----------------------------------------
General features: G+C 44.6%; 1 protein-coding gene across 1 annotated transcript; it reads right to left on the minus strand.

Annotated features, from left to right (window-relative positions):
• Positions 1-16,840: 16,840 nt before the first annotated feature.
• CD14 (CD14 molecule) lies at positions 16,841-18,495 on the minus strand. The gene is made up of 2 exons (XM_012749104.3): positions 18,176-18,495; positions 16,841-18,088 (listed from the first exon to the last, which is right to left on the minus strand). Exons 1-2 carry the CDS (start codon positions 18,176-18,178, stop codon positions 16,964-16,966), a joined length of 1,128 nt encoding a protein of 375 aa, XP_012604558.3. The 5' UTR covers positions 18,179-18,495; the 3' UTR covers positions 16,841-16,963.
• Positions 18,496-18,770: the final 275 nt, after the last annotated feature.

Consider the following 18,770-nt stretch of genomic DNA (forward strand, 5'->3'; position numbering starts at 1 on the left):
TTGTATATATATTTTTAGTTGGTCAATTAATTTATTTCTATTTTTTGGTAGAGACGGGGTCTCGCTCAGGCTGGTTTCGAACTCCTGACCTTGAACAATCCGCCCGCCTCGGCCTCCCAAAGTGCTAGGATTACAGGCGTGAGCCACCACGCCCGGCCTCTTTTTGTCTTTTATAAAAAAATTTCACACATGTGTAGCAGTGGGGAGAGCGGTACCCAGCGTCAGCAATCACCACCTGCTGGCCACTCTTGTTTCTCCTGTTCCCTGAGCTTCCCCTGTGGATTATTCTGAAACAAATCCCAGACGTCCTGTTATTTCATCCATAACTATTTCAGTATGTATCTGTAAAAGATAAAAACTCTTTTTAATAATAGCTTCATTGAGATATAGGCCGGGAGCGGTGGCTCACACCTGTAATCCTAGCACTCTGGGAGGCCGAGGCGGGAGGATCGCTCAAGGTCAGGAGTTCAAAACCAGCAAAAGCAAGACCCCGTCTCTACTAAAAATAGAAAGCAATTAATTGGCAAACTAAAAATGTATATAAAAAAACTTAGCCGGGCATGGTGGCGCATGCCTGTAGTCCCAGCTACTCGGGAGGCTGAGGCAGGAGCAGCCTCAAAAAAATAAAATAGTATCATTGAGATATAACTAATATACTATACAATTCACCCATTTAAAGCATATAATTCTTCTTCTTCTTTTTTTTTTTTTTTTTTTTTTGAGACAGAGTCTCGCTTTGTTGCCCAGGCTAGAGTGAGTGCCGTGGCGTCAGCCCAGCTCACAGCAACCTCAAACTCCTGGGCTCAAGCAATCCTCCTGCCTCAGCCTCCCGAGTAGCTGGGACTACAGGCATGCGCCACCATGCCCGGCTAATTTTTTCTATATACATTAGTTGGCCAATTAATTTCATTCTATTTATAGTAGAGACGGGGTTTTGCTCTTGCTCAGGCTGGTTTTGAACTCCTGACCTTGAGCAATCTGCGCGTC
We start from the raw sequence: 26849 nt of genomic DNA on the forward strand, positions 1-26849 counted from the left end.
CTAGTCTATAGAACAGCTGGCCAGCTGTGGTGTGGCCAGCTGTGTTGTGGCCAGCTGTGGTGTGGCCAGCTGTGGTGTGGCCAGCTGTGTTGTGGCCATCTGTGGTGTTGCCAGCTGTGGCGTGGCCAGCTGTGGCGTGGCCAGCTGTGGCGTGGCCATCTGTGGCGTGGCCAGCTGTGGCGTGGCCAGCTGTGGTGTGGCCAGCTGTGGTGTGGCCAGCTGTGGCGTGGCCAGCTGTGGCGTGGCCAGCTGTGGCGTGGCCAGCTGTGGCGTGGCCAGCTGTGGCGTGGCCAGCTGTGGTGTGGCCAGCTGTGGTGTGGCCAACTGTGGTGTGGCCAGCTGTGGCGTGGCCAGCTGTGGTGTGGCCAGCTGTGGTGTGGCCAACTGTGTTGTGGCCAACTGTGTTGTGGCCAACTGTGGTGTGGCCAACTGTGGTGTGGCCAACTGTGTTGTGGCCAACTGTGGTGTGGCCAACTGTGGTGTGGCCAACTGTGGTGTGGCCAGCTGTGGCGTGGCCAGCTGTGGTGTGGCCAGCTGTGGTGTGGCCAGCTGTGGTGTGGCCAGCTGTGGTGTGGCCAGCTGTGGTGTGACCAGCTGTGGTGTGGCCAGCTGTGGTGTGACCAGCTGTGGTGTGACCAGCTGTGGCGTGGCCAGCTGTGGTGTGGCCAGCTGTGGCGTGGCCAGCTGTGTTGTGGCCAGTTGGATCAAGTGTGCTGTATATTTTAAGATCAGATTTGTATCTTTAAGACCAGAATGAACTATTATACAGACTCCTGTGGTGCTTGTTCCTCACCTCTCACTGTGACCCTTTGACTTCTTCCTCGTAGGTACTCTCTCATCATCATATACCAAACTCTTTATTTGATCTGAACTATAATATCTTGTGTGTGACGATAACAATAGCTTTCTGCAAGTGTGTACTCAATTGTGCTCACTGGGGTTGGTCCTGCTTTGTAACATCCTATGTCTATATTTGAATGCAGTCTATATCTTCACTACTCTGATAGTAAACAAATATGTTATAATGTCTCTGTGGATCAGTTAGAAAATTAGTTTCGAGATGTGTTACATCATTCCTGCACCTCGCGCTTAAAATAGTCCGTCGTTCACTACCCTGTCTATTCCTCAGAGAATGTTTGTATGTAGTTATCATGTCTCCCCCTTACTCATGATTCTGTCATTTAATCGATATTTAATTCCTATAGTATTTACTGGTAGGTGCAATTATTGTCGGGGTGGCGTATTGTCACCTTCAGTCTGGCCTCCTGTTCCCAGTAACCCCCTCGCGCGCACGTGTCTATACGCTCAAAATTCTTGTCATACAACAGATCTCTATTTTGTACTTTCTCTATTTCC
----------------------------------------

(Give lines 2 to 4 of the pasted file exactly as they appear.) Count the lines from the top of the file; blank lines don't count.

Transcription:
Annotated features, from left to right (window-relative positions):
• Positions 1-16,840: 16,840 nt before the first annotated feature.
• CD14 (CD14 molecule) lies at positions 16,841-18,495 on the minus strand. The gene is made up of 2 exons (XM_012749104.3): positions 18,176-18,495; positions 16,841-18,088 (listed from the first exon to the last, which is right to left on the minus strand). Exons 1-2 carry the CDS (start codon positions 18,176-18,178, stop codon positions 16,964-16,966), a joined length of 1,128 nt encoding a protein of 375 aa, XP_012604558.3. The 5' UTR covers positions 18,179-18,495; the 3' UTR covers positions 16,841-16,963.